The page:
The new EP from Lethbridge’s Jesse & the Dandelions is thick with the kind of college radio hits you would expect to hear at the turn of the millenium. Each track is a solid gem purloined from the sonic loins of forefathers like John K. Samson, David Bazan, and Ben Gibbard. Time and Space and Everything In Between gets better and better as it glides on, culminating in the slow cooker ‘Stealing Moonbeams’ and the irresistible hook of closer ‘The Fire’. Come soak in the dandelion hue of Northey’s heart throbbers tonight at the Elevation Room with Jessica Jalbert and Doug Hoyer. Jesse & the Dandelions were on the Swig of Alberta tour last winter and, seeing them play three nights in a row, I can testify to to just how much their live show grows on a listener. Enjoy:
The Utilities may be the most exciting young band in Alberta. Over two weeks ago, at Swig of Alberta, their producer, Jesse Northey, put the full length record in my hand. A day hasn’t gone by where I haven’t imbibed The Utilities in the most utilitarian fashion. Where do I begin? The youthful Joel Stretch is already a fluent songwriter, capable of tip toeing the line between folk rock and 90’s indie with inimitable ease. Flint catwalks from one composition to another, sensibly weaved by Northey’s production and cohesively bound by Stretch’s unique voice. Argue Job contributor Jammingcues has already given a glowing review to the first two singles a few weeks ago so I will keep my words few and just strongly recommend our readers buy this record. Also, come see The Utilities play live in Edmonton with Alice Kos and Amy van Keeken at The Elevation Room on May 4th!
From the Esper Records goldmine in Lethbridge, Alta, comes The Utilities, and what a fitting name it is, too. It gives the impression of something humble, of bare minimalism, of rejecting extravagance. These two songs are a preview of an upcoming album, and I look forward to it eagerly. On “Your Complex”, the vocal timbre brings me back to Band of Horses and their endearing near-Southern, near-whining quality. And what seems like a standard acoustic pattern gives way to a spoken word breakdown that–like Sonic Youth–can’t help but catch one’s attention in its discomforting directness. On “June 30 2011”, the band gives way to a celebration of 90’s indie rock, not completely dissimilar to the likes of Shotgun Jimmie. If these two tracks are any indication, then we’re in for a treat when this thing drops in April. Mark your calendars, folks.
The relatively small Southern Alberta metro of Lethbridge is known best for a secret society of very noisy cutting edge pop rock but recently, thanks to the hard work of Jesse Northey and his upstart recording company, Esper Records, the town’s been pumping out some noteworthy folk and pop of the more subdued variety. The Record Holder’s new EP is one of such variety. It comes out the gate with a rosy hook machine titled Dear Medea, highlighting the cruelty of women in greek classicism. From there the record takes a turn for a soft hued folk infused with lap steel and “speak ‘n sing” style lyricism. Though “Dear Medea” initially demands the lion’s share of attention, repeated listens give the cake to “Morning Gloom” and “To Sea,” folk songs that go down as smooth and sweet as a folk song, layered in gently recorded intricacies and mixed for generous consumption. It must also be said that lyrically, this band avoids several pitfalls that plague most folk artist’s debut recordings. The content remains interesting and thought provoking, clearly penned by an intelligent individual. The down home vocal style is also deliciously up front and uncloaked in reverb, inadequacies left to be endearing and vulnerable. Enjoy!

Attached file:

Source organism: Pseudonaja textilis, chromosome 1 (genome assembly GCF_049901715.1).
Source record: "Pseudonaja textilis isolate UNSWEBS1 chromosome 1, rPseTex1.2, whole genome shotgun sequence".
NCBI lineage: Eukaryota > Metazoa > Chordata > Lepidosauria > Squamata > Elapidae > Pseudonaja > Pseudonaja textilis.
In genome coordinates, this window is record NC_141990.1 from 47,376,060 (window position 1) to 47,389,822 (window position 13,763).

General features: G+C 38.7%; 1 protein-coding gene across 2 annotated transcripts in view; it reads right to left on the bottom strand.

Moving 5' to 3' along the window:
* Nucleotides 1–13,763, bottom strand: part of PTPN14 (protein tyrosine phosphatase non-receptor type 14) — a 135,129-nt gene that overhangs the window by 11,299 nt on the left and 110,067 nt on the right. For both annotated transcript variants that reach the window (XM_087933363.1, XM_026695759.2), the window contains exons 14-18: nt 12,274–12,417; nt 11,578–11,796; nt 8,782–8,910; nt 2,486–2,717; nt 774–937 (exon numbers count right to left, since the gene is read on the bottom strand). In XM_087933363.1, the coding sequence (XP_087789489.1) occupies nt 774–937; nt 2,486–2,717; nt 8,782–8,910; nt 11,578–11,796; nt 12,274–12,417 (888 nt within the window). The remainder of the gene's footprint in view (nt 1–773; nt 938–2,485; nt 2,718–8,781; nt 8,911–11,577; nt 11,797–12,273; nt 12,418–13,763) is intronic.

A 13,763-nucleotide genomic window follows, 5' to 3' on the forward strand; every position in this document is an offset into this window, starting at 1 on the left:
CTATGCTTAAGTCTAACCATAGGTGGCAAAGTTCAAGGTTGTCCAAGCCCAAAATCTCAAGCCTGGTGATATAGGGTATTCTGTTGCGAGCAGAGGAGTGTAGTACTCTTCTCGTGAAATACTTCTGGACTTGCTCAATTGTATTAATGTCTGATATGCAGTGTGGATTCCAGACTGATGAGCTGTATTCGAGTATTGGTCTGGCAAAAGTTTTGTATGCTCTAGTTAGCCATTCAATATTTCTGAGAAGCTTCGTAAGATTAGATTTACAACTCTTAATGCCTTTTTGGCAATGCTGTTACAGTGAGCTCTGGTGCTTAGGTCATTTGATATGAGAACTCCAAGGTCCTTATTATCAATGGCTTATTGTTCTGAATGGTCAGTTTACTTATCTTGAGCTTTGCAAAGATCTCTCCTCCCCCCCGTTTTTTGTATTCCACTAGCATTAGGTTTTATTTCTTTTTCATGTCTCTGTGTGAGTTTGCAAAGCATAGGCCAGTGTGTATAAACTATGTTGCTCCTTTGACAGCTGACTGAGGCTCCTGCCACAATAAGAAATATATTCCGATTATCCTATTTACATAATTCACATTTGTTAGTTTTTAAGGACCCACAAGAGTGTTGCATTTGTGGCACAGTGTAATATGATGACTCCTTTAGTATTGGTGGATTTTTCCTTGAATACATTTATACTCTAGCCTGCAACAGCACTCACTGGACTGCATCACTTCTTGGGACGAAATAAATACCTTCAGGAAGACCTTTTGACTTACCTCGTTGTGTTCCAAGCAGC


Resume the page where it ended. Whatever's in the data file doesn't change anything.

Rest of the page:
A union of minds is a common thing for those of us raised online, but a physical collaboration between artists across such expansive geographies as ours can be a rare thing. Thus, I think it fair to regard this gem, a lonely single without a format, something of a miracle. One of the liveliest movers and shakers in Lethbridge, one Jesse Northey of Jesse and the Dandelions, became acquainted with Edmonton’s favourite iPod/ukelele crooner Doug Hoyer. The pair of pop savantes decided to set a date, meet in Lethbridge, and write and record something over a long weekend. The result is this haunting post-ballad. Although the song deploys the well-worn imagery of a heart beat/ vital signs/ etc, the track manages to capture some kind of elusive magic in its combination of synth beds, James Bond guitar lines, and acoustic guitar strumming in the chorus swells. The talent of each voice balances to a perfect equilibrium, delivering a humble and sustaining aura, and the utterance of the last spoken line is as addictive as anything ever put to mp3.